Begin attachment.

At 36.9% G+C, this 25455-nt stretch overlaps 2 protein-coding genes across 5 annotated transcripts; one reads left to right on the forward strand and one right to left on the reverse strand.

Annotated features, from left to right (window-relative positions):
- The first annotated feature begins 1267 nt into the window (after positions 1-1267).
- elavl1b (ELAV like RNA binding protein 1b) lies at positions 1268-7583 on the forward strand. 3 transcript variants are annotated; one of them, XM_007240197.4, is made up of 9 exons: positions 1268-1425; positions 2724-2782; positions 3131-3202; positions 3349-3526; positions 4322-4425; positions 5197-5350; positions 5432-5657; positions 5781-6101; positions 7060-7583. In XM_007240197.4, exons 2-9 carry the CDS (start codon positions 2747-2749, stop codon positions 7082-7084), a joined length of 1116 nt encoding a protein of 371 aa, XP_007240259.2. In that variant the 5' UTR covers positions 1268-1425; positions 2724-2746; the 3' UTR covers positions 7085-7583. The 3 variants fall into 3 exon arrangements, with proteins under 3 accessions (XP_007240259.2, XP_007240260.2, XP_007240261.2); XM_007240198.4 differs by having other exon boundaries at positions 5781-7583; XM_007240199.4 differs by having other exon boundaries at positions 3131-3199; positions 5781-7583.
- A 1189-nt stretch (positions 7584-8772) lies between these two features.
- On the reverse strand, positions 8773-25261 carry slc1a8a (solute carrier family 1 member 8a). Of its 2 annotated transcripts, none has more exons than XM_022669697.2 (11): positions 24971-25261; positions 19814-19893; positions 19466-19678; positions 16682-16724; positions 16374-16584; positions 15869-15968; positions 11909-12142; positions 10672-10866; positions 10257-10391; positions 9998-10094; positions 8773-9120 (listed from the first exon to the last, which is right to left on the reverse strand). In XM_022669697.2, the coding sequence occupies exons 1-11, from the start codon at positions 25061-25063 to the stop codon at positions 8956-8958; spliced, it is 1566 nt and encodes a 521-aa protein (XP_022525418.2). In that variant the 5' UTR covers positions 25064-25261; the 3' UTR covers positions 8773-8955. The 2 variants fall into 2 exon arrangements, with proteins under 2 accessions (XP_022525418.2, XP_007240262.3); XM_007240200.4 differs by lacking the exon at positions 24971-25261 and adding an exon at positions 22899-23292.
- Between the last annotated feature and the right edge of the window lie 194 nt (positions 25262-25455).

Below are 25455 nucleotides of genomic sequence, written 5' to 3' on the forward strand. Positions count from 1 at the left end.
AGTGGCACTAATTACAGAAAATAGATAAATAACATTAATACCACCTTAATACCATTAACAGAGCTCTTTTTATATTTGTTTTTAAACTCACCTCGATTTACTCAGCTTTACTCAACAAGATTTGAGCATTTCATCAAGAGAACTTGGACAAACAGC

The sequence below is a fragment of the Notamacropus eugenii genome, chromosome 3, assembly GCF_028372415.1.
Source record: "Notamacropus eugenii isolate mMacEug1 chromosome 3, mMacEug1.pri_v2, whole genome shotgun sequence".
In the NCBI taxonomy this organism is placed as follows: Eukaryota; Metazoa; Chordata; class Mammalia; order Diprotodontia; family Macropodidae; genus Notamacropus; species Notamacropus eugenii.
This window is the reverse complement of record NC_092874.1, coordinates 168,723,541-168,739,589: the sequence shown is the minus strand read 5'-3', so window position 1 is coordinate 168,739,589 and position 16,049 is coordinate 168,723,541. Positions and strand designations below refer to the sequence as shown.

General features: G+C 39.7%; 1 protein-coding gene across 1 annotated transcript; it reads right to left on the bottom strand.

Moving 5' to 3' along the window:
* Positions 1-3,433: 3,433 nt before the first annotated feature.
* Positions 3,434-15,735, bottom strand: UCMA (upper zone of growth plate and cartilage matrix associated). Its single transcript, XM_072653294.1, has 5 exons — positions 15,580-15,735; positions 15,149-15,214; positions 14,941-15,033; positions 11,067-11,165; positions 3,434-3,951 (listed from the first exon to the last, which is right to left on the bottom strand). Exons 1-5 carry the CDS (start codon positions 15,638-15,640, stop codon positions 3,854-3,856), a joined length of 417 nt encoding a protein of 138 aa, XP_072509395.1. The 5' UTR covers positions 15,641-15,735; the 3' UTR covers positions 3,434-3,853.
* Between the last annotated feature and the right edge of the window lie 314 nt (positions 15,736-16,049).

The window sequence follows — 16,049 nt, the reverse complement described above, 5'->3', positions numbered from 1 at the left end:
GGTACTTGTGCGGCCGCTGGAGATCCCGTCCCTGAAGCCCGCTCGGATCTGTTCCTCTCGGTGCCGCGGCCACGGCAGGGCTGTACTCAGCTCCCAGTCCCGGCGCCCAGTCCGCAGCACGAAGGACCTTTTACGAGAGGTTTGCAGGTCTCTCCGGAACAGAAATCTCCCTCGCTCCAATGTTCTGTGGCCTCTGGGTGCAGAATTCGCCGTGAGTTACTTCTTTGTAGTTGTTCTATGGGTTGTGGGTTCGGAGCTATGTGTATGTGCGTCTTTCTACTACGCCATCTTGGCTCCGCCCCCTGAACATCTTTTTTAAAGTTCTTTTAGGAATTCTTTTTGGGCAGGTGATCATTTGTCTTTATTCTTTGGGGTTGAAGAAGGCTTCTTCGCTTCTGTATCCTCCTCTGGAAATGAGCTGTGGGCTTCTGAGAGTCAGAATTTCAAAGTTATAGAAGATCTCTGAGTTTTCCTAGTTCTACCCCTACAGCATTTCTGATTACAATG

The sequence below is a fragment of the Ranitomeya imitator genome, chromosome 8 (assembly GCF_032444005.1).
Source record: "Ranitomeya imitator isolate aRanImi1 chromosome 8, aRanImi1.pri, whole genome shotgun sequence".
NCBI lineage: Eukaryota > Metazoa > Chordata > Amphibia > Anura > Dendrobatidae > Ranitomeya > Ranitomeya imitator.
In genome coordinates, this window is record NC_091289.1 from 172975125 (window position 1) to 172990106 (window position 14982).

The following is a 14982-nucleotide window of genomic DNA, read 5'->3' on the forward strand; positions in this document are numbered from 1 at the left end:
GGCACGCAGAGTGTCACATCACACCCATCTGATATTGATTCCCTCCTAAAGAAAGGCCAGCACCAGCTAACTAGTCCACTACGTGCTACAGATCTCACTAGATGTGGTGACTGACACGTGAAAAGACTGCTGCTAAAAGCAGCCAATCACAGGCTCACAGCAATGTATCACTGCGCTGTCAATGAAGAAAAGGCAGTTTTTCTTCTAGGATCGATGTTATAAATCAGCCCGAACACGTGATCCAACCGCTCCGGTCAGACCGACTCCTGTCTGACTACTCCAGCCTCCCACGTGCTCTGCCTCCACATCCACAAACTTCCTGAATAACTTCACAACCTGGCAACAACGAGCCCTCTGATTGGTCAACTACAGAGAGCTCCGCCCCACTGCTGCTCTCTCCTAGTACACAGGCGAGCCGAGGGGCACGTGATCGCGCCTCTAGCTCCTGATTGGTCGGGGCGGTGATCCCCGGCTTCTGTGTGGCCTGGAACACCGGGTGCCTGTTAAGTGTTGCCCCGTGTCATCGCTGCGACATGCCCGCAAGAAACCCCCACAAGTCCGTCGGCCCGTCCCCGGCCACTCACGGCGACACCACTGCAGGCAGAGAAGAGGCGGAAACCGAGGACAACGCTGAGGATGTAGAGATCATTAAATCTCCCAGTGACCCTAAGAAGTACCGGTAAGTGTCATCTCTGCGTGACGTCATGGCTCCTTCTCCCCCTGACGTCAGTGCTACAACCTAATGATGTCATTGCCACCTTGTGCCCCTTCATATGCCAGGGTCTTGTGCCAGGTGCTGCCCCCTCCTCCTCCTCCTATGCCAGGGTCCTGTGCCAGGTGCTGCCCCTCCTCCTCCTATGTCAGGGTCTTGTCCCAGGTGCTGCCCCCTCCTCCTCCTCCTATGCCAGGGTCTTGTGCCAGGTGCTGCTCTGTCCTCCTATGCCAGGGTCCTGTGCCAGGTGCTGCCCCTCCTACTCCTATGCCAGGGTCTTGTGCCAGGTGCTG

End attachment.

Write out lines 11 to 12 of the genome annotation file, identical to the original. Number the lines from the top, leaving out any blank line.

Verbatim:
Source record: "Notamacropus eugenii isolate mMacEug1 chromosome 3, mMacEug1.pri_v2, whole genome shotgun sequence".
In the NCBI taxonomy this organism is placed as follows: Eukaryota; Metazoa; Chordata; class Mammalia; order Diprotodontia; family Macropodidae; genus Notamacropus; species Notamacropus eugenii.